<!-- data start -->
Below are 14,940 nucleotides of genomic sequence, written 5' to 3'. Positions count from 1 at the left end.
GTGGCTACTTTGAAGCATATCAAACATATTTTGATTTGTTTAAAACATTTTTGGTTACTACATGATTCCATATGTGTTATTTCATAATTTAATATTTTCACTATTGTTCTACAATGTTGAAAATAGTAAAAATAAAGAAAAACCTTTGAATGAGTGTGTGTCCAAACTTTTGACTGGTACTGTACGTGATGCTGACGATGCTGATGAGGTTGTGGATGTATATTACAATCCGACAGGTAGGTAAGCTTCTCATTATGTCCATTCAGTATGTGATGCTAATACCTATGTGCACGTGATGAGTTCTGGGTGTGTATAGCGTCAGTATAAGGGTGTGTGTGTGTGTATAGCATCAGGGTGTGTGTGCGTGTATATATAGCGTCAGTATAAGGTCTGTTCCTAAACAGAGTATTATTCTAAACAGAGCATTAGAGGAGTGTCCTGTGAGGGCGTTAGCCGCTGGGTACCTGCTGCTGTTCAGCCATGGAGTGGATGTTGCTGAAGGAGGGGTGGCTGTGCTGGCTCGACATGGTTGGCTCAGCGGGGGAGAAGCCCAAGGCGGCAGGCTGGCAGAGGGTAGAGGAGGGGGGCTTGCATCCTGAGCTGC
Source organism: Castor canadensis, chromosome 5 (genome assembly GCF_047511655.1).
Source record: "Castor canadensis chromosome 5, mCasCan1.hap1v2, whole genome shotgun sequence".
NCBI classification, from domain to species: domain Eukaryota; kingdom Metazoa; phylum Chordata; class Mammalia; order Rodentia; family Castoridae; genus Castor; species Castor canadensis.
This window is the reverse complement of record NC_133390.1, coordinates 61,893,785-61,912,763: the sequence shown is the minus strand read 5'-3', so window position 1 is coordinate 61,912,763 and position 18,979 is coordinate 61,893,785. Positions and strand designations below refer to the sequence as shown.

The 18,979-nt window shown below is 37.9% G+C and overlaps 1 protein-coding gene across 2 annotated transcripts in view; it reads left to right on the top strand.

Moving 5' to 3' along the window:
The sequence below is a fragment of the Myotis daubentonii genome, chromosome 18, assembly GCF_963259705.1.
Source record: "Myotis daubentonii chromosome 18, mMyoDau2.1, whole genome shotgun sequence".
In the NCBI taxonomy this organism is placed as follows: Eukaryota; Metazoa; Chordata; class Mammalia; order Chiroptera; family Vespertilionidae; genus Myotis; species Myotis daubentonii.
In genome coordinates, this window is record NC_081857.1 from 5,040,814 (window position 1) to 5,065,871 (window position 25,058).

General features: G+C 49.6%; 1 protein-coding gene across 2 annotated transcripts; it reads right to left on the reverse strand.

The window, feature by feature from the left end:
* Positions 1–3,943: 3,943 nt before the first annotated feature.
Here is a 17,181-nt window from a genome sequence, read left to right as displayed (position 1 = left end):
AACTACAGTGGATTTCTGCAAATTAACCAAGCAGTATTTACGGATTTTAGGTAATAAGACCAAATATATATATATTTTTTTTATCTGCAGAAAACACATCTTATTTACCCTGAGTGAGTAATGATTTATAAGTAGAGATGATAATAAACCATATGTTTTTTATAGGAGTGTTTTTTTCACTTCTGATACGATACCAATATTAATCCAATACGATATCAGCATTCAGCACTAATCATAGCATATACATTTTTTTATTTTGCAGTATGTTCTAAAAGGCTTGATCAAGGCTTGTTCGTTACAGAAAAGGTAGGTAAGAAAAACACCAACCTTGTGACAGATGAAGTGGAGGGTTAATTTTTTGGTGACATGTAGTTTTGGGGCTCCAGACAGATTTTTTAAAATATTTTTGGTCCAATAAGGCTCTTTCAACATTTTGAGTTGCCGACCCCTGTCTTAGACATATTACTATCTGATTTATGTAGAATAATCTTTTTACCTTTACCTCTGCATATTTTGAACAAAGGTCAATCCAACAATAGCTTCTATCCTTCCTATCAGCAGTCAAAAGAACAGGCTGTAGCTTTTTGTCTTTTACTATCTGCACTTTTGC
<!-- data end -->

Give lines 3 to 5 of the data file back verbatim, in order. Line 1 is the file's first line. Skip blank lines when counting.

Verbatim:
Source organism: Castor canadensis, chromosome 5 (genome assembly GCF_047511655.1).
Source record: "Castor canadensis chromosome 5, mCasCan1.hap1v2, whole genome shotgun sequence".
NCBI classification, from domain to species: domain Eukaryota; kingdom Metazoa; phylum Chordata; class Mammalia; order Rodentia; family Castoridae; genus Castor; species Castor canadensis.